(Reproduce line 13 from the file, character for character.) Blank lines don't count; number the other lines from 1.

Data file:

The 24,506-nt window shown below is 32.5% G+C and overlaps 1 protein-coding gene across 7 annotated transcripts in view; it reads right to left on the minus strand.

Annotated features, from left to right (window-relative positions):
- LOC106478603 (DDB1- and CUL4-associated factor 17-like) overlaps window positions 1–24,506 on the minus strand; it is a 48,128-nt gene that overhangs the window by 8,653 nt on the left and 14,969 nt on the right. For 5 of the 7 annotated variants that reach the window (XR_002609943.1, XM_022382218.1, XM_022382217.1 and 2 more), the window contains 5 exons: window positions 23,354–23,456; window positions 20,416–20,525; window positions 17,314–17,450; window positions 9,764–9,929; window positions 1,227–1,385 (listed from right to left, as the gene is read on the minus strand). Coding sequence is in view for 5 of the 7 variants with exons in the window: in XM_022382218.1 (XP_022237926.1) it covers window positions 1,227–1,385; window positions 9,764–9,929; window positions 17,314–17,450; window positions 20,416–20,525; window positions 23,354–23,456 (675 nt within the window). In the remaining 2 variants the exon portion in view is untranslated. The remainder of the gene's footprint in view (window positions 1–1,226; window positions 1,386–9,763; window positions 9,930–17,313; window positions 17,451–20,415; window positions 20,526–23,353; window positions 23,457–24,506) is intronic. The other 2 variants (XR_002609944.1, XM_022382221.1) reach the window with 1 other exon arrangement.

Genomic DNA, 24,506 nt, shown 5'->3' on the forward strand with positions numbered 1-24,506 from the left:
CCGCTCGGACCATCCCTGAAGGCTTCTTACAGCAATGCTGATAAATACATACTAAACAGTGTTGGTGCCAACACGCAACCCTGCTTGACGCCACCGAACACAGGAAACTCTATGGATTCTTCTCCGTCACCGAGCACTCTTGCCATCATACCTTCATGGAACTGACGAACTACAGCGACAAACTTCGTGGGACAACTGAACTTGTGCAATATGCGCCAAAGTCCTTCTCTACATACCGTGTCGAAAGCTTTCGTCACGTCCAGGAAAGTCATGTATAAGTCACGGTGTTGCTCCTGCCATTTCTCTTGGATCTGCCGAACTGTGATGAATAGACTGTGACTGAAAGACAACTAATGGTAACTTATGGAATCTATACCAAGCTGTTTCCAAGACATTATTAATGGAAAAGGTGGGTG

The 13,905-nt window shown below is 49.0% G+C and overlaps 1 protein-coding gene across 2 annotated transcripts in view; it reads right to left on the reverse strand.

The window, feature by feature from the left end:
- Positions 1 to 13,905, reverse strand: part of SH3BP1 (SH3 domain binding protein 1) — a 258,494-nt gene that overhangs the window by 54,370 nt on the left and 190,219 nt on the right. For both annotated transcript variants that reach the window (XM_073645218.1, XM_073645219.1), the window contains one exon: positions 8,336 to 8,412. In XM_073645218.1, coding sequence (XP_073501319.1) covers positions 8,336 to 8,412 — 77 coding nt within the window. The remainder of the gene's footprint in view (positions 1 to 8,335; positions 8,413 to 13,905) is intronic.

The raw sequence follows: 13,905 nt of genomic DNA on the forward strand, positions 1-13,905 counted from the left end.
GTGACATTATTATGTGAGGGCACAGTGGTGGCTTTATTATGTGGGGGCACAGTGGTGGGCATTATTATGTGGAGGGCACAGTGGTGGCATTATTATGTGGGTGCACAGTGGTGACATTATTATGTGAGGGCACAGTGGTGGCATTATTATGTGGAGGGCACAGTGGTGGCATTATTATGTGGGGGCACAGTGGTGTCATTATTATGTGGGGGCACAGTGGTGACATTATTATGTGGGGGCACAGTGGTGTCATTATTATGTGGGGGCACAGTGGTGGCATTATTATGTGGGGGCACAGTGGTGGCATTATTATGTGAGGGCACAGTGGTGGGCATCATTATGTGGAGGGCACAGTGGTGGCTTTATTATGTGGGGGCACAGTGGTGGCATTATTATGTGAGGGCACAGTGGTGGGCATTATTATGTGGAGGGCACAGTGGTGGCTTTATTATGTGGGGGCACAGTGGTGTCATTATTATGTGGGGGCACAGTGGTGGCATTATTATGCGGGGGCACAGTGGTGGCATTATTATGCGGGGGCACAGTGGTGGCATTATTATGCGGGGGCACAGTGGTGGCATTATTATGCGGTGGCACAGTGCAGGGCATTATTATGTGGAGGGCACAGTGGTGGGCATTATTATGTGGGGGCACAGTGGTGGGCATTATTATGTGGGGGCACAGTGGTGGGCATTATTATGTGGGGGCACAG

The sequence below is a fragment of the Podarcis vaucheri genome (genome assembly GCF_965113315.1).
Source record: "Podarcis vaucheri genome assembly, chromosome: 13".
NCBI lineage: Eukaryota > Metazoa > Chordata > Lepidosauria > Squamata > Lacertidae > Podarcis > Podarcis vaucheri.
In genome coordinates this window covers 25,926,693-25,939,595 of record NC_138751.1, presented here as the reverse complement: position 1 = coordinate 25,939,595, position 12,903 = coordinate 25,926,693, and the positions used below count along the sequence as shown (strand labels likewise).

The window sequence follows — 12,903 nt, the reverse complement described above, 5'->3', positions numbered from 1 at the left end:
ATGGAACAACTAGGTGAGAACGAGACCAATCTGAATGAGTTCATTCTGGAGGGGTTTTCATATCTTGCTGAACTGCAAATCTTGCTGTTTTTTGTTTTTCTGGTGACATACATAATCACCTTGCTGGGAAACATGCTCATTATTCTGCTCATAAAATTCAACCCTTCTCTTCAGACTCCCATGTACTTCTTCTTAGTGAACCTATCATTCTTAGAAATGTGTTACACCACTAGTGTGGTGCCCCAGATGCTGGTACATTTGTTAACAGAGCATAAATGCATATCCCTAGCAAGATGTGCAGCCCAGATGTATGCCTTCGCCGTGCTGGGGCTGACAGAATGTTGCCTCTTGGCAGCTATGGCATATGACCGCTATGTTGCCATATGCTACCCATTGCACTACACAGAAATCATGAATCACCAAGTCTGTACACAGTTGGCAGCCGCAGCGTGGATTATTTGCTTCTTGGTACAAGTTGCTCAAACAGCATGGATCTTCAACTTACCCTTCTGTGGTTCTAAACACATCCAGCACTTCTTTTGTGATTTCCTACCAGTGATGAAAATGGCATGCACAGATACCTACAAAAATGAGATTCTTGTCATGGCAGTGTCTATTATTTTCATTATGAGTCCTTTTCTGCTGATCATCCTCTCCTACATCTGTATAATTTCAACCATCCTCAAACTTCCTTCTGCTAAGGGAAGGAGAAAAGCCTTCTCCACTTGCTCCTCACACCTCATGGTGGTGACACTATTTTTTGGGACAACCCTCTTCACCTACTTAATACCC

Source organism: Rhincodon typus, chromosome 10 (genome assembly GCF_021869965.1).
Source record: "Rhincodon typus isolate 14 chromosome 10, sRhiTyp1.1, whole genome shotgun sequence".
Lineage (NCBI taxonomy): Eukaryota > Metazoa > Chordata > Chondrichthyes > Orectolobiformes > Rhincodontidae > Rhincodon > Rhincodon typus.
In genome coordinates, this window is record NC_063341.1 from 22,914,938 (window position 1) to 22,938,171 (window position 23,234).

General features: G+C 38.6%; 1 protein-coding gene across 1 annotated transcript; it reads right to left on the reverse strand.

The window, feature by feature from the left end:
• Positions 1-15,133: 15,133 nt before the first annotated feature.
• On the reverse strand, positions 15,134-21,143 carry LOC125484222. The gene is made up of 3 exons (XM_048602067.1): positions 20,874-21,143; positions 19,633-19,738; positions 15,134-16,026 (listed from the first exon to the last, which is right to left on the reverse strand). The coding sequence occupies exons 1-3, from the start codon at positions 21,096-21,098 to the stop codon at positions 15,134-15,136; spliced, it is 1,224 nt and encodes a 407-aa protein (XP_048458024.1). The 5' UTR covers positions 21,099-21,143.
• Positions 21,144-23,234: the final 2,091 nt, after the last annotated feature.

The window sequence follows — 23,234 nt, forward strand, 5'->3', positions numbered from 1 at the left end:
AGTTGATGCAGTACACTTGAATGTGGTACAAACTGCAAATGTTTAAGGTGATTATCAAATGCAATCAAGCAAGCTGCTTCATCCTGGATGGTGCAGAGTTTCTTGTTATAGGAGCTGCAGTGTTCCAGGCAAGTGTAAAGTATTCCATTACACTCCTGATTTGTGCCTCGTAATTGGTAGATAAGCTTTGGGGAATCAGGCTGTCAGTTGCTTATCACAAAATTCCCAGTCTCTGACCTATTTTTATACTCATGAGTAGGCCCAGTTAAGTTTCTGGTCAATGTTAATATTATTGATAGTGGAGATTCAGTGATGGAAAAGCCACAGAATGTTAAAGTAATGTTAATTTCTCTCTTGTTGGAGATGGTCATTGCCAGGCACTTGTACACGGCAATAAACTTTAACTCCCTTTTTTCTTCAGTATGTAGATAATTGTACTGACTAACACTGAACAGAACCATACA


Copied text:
NCBI lineage: Eukaryota > Metazoa > Chordata > Lepidosauria > Squamata > Lacertidae > Podarcis > Podarcis vaucheri.